bike commute notes:
- maple trees continue to be too good for this world. The red!
- the bike counter on the Tilikum Bridge that’s been offline for months was back on! I was bike/scooter #257 westbound this morning.
- a longtime camp I pass was bare, caution taped, and big scorch marks up the side of the nearby building (a storage facility). Yikes. I hope everybody’s okay.
- had the lower-level parking garage all to myself for leisurely hair-combing in the bike cage.
Anyway, pretty view from my office today.
Traveling, then coughing for a few weeks…even though the weather has been mild, I barely got one January bike commute in. And at that, my bike spent the weekend at the office. But today I pedaled home and preserved my bike commuter identity.
Not Commute Graffiti #1: (photo by Madi Carlson)
Not Commute Graffiti #2:
hand-painted wooden sign: “Be where your hands are.”
When I pulled up at home, I thought for a sec my brakes were squealing, but the sound continued. Raccoons were having a screaming match in the holly tree two doors down. We just heard them again; kitty’s staying indoors this evening.
morning bike commute notes:
I was cyclist #498 westbound at Tilikum Crossing– usually I’m a half hour earlier and in the 500s. It’s a shame, because it’s a beautiful morning with a touch of frost and more than a touch of sunshine.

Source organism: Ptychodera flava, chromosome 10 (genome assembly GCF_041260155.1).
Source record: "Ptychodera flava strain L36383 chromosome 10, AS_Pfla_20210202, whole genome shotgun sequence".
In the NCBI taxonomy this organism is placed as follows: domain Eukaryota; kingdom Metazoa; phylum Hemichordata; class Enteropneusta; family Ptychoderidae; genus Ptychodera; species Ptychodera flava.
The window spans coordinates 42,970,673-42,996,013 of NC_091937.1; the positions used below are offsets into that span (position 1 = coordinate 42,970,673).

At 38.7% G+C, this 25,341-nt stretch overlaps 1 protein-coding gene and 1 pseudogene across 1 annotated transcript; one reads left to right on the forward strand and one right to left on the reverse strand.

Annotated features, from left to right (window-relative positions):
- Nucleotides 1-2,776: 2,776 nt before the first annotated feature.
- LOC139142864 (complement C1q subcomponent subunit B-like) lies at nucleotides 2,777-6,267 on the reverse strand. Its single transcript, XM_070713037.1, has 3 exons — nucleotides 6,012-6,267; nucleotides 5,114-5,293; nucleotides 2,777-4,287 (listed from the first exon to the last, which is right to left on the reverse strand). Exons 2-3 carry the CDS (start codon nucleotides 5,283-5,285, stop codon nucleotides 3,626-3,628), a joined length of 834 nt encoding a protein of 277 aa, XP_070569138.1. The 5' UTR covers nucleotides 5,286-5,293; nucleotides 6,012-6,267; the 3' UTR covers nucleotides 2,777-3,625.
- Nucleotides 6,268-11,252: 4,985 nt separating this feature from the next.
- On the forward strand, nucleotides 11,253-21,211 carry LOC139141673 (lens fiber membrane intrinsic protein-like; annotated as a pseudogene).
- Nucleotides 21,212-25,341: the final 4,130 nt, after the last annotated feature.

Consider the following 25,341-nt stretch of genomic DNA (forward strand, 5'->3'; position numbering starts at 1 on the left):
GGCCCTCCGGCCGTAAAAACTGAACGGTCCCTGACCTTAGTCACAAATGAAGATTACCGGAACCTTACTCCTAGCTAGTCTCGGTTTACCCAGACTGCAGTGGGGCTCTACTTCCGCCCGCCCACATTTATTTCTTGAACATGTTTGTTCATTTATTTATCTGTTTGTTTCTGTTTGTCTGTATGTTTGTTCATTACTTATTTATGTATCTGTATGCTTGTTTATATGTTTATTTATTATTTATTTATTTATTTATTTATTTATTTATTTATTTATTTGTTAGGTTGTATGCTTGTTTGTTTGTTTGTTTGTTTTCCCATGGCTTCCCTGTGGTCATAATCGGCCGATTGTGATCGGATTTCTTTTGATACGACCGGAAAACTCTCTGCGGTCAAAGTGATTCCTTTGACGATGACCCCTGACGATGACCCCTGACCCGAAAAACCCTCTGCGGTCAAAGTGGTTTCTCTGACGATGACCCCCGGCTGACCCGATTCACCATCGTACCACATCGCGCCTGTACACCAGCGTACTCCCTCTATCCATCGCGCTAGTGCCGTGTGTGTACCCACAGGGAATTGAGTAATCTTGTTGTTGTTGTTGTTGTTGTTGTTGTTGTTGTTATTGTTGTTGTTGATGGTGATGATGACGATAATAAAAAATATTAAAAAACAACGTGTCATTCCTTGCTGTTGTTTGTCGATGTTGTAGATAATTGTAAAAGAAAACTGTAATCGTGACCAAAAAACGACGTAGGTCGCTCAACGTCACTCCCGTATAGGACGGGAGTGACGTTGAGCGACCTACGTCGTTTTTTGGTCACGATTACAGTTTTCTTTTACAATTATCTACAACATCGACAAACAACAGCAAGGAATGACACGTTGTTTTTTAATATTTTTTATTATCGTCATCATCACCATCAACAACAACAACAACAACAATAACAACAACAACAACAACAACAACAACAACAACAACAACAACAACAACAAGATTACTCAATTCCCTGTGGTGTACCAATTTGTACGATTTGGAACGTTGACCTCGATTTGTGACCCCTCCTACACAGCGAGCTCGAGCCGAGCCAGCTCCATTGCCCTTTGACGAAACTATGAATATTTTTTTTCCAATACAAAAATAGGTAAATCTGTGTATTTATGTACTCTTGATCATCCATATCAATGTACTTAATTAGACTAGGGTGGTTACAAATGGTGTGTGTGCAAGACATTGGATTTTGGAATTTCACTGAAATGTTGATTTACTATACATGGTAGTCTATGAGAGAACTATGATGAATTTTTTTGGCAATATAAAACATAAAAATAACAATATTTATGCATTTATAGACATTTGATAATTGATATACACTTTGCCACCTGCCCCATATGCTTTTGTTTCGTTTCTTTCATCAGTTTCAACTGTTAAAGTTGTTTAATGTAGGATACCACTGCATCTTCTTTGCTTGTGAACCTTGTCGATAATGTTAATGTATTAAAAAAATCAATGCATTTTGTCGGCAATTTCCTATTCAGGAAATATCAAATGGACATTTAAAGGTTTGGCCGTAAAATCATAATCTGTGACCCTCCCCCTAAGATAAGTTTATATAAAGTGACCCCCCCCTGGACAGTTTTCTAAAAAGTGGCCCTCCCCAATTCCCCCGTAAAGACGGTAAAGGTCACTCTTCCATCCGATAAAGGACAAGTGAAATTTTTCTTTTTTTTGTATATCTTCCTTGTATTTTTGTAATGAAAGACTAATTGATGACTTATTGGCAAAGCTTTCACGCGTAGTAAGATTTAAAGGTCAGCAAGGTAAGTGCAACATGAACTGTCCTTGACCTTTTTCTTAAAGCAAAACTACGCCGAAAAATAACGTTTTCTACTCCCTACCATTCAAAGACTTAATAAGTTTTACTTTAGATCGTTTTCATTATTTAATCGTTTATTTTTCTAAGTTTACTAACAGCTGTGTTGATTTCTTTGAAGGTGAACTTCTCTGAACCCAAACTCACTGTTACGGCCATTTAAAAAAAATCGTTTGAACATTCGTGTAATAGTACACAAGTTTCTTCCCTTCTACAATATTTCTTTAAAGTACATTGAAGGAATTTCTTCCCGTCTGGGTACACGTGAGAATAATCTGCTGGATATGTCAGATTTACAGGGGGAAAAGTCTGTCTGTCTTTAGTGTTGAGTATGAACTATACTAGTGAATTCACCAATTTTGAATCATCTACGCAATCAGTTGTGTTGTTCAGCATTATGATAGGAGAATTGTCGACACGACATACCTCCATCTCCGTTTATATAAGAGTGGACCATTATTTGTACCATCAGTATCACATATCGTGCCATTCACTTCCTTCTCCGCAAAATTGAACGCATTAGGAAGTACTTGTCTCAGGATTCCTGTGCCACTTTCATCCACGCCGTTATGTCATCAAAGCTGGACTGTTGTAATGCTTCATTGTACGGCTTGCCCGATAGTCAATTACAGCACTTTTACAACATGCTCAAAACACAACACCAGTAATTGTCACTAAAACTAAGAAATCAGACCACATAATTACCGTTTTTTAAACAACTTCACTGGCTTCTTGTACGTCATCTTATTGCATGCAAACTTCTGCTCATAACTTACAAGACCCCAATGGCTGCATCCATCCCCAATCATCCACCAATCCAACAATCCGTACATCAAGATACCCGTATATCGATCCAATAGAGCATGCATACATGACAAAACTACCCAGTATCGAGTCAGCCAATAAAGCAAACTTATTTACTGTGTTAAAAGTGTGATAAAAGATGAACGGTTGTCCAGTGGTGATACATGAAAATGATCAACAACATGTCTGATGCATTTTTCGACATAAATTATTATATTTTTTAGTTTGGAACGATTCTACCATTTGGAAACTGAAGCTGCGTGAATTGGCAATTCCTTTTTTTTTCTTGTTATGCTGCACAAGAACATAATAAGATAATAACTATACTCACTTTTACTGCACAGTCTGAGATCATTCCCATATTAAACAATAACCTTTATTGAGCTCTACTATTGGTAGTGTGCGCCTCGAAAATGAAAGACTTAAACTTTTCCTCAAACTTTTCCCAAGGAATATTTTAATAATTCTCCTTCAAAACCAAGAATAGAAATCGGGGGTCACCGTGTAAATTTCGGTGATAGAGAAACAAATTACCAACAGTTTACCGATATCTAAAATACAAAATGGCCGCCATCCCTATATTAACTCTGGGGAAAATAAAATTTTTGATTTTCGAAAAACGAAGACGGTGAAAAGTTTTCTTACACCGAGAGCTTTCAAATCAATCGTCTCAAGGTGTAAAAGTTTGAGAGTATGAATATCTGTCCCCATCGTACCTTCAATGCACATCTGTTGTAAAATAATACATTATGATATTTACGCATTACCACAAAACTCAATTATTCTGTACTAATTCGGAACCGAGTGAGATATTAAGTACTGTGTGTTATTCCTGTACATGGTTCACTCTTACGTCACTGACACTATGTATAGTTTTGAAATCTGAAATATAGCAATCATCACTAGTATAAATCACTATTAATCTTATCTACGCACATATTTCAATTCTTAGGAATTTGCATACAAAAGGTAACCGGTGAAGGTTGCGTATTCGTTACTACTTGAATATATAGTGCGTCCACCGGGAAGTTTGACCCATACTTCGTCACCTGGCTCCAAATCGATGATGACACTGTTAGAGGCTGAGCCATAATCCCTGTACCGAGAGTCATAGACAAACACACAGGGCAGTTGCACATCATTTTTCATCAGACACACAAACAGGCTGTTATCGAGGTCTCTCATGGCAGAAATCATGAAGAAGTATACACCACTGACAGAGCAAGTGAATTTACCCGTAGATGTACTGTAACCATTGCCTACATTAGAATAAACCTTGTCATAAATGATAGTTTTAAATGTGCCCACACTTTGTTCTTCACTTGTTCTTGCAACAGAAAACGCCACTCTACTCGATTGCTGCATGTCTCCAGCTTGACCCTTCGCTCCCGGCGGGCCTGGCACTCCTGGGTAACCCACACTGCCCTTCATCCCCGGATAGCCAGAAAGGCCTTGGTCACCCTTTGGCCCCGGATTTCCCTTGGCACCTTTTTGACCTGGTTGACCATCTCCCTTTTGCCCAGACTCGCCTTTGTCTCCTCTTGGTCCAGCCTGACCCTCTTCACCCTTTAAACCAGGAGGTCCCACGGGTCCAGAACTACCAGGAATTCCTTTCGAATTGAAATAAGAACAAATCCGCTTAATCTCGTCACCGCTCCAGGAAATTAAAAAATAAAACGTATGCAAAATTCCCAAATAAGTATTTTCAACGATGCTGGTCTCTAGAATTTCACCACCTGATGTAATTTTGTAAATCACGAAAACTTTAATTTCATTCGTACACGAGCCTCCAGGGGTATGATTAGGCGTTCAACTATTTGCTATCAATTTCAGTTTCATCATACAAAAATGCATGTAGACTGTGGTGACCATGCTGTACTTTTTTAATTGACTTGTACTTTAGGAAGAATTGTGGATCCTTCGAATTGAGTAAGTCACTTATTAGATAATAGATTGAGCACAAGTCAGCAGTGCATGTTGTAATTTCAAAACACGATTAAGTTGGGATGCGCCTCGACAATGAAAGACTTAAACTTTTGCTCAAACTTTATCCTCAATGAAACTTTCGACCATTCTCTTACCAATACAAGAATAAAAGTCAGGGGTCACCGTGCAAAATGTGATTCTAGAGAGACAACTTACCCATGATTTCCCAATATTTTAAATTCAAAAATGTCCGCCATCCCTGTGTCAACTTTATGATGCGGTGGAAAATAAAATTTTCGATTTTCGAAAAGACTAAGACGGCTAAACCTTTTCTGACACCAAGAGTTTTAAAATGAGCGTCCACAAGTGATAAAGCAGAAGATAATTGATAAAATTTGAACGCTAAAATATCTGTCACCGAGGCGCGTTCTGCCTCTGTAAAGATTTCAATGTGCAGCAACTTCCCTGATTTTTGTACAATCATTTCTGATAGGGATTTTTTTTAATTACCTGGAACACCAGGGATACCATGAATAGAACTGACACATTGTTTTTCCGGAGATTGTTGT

today’s theme: people unexpectedly in suits, like, while jogging (not just to the bus stop), or with a backpack.
Today I reached 100 miles of bike commuting (plus a few short errands) in May. I wouldn’t ordinarily keep track, but May is the bike commute challenge at work.
I am a lazy bike commuter– there’s secure parking in my building, so I ride in, leave the bike overnight and use my bus pass to get home, and ride the bike home the next day. It’s about 50 minutes to work and an hour home (homeward is uphill), and the one-way time commitment is all I really want.
I am loving my new bike, which I sprang for in celebration of completing 100 straight days writing on 750words.com.
Things I love about my bike:
- it has a kickstand
- the lights are pedal-powered and integrated so I never have to decide whether to turn them on
- the gearing is continuous so I don’t have to decide whether it’s worth changing gears or have a gear-shifting strategy